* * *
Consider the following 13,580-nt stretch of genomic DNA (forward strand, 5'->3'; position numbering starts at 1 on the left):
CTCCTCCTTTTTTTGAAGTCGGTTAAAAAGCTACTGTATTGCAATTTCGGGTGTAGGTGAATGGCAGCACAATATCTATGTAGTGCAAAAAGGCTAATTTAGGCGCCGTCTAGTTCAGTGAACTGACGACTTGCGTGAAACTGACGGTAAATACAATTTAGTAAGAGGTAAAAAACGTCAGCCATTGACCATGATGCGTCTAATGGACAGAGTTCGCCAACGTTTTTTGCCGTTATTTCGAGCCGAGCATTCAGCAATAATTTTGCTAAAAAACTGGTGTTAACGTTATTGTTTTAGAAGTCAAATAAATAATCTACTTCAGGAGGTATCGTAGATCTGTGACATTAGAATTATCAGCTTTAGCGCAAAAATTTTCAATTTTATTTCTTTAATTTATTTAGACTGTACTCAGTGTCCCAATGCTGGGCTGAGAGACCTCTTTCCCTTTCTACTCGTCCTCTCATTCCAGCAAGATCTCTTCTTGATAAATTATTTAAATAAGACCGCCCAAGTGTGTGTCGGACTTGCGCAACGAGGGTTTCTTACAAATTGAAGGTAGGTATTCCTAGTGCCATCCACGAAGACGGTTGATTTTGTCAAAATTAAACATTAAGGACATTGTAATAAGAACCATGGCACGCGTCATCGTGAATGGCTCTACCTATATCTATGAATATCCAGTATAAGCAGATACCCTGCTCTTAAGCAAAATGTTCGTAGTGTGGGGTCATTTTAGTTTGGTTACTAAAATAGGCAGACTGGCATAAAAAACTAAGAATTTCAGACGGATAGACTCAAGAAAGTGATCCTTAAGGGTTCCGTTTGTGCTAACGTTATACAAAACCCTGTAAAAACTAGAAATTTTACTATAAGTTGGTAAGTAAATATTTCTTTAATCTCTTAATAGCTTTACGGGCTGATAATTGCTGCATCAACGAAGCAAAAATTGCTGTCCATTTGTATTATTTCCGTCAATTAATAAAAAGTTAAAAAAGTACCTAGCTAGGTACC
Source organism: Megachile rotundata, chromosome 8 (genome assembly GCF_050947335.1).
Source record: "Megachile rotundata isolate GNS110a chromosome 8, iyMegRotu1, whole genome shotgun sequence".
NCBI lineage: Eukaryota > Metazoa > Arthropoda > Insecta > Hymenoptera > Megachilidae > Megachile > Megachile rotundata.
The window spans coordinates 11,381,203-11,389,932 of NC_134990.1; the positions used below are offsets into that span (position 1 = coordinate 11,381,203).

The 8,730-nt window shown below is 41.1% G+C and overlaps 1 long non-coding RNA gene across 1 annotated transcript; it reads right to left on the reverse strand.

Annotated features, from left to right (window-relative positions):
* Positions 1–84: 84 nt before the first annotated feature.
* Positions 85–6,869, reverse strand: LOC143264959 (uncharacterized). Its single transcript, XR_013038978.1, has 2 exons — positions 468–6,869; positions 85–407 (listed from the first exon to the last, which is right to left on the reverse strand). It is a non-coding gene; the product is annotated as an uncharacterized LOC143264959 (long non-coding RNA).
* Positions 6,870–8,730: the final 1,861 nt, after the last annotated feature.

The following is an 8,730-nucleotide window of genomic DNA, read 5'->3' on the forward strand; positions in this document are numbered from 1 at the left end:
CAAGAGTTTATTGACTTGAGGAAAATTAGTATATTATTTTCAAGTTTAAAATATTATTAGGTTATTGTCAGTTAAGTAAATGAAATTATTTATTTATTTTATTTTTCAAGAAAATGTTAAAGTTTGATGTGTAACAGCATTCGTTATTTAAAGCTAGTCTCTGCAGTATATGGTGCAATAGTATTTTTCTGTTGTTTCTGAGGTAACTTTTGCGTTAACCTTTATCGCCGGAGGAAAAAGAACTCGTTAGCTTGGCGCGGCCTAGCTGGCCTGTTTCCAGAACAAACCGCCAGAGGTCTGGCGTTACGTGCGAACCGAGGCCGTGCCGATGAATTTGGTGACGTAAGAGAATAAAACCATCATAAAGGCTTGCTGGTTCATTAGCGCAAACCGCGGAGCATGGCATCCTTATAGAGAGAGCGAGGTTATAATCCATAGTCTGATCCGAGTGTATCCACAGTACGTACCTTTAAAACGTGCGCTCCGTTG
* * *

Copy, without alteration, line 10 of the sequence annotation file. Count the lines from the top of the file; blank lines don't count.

* Positions 85–6,869, reverse strand: LOC143264959 (uncharacterized). Its single transcript, XR_013038978.1, has 2 exons — positions 468–6,869; positions 85–407 (listed from the first exon to the last, which is right to left on the reverse strand). It is a non-coding gene; the product is annotated as an uncharacterized LOC143264959 (long non-coding RNA).